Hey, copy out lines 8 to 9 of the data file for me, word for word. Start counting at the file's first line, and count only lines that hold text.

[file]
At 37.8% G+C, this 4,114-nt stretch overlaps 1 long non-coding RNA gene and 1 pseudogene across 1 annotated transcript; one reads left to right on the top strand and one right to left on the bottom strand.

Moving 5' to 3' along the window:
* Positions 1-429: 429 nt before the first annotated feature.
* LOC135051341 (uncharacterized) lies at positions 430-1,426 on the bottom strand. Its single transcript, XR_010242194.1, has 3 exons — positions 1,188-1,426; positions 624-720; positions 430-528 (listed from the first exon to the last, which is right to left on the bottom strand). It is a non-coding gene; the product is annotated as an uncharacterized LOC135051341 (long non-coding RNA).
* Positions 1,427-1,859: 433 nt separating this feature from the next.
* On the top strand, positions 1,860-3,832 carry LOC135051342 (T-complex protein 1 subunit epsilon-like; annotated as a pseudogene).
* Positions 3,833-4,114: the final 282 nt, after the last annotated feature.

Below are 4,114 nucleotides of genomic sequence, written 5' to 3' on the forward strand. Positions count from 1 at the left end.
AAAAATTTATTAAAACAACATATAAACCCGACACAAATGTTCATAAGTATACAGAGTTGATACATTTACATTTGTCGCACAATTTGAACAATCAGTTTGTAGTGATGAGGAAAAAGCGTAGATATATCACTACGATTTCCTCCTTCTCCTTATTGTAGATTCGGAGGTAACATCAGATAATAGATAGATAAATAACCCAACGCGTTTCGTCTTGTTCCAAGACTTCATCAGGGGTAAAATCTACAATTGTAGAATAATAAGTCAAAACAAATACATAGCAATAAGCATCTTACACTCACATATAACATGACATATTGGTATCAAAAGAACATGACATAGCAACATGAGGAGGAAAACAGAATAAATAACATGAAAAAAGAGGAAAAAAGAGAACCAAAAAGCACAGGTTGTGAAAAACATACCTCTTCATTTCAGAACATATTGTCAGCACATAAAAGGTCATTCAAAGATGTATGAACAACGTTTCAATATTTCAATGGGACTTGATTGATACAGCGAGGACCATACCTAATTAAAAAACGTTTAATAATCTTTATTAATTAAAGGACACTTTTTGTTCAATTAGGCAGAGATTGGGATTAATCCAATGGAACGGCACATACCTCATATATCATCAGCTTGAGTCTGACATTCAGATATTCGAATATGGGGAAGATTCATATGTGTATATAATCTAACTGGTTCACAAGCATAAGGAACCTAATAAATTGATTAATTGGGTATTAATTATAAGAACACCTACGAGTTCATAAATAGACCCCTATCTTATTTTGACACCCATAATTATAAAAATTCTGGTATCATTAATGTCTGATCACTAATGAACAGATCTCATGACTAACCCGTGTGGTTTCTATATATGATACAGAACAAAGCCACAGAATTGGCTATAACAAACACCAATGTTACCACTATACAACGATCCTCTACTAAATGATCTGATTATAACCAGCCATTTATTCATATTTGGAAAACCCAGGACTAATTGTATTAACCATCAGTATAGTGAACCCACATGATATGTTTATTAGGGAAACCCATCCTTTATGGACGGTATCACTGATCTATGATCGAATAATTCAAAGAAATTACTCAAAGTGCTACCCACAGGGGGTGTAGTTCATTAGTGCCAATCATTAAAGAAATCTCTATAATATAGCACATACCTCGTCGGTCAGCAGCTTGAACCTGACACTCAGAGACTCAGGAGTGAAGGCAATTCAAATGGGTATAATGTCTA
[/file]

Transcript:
Below are 4,114 nucleotides of genomic sequence, written 5' to 3' on the forward strand. Positions count from 1 at the left end.
AAAAATTTATTAAAACAACATATAAACCCGACACAAATGTTCATAAGTATACAGAGTTGATACATTTACATTTGTCGCACAATTTGAACAATCAGTTTGTAGTGATGAGGAAAAAGCGTAGATATATCACTACGATTTCCTCCTTCTCCTTATTGTAGATTCGGAGGTAACATCAGATAATAGATAGATAAATAACCCAACGCGTTTCGTCTTGTTCCAAGACTTCATCAGGGGTAAAATCTACAATTGTAGAATAATAAGTCAAAACAAATACATAGCAATAAGCATCTTACACTCACATATAACATGACATATTGGTATCAAAAGAACATGACATAGCAACATGAGGAGGAAAACAGAATAAATAACATGAAAAAAGAGGAAAAAAGAGAACCAAAAAGCACAGGTTGTGAAAAACATACCTCTTCATTTCAGAACATATTGTCAGCACATAAAAGGTCATTCAAAGATGTATGAACAACGTTTCAATATTTCAATGGGACTTGATTGATACAGCGAGGACCATACCTAATTAAAAAACGTTTAATAATCTTTATTAATTAAAGGACACTTTTTGTTCAATTAGGCAGAGATTGGGATTAATCCAATGGAACGGCACATACCTCATATATCATCAGCTTGAGTCTGACATTCAGATATTCGAATATGGGGAAGATTCATATGTGTATATAATCTAACTGGTTCACAAGCATAAGGAACCTAATAAATTGATTAATTGGGTATTAATTATAAGAACACCTACGAGTTCATAAATAGACCCCTATCTTATTTTGACACCCATAATTATAAAAATTCTGGTATCATTAATGTCTGATCACTAATGAACAGATCTCATGACTAACCCGTGTGGTTTCTATATATGATACAGAACAAAGCCACAGAATTGGCTATAACAAACACCAATGTTACCACTATACAACGATCCTCTACTAAATGATCTGATTATAACCAGCCATTTATTCATATTTGGAAAACCCAGGACTAATTGTATTAACCATCAGTATAGTGAACCCACATGATATGTTTATTAGGGAAACCCATCCTTTATGGACGGTATCACTGATCTATGATCGAATAATTCAAAGAAATTACTCAAAGTGCTACCCACAGGGGGTGTAGTTCATTAGTGCCAATCATTAAAGAAATCTCTATAATATAGCACATACCTCGTCGGTCAGCAGCTTGAACCTGACACTCAGAGACTCAGGAGTGAAGGCAATTCAAATGGGTATAATGTCTA